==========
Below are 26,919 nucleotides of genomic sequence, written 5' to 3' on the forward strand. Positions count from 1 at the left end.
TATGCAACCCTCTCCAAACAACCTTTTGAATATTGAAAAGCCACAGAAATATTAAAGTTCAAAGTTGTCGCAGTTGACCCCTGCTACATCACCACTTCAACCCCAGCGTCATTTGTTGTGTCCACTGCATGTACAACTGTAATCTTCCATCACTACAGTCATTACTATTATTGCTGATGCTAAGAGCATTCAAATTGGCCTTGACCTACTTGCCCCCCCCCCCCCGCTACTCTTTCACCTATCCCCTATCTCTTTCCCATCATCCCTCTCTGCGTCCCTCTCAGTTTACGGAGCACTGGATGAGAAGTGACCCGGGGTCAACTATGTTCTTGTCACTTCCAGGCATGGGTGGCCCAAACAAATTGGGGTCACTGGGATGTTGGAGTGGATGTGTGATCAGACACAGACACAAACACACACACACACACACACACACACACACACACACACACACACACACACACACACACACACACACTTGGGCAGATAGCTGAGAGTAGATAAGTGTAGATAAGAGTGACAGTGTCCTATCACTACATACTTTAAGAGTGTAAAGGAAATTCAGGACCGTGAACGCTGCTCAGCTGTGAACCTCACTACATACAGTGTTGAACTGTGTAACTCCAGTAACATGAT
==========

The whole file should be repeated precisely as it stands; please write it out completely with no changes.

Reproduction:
Below are 26,919 nucleotides of genomic sequence, written 5' to 3' on the forward strand. Positions count from 1 at the left end.
TATGCAACCCTCTCCAAACAACCTTTTGAATATTGAAAAGCCACAGAAATATTAAAGTTCAAAGTTGTCGCAGTTGACCCCTGCTACATCACCACTTCAACCCCAGCGTCATTTGTTGTGTCCACTGCATGTACAACTGTAATCTTCCATCACTACAGTCATTACTATTATTGCTGATGCTAAGAGCATTCAAATTGGCCTTGACCTACTTGCCCCCCCCCCCCCGCTACTCTTTCACCTATCCCCTATCTCTTTCCCATCATCCCTCTCTGCGTCCCTCTCAGTTTACGGAGCACTGGATGAGAAGTGACCCGGGGTCAACTATGTTCTTGTCACTTCCAGGCATGGGTGGCCCAAACAAATTGGGGTCACTGGGATGTTGGAGTGGATGTGTGATCAGACACAGACACAAACACACACACACACACACACACACACACACACACACACACACACACACACACACACACACACACACTTGGGCAGATAGCTGAGAGTAGATAAGTGTAGATAAGAGTGACAGTGTCCTATCACTACATACTTTAAGAGTGTAAAGGAAATTCAGGACCGTGAACGCTGCTCAGCTGTGAACCTCACTACATACAGTGTTGAACTGTGTAACTCCAGTAACATGAT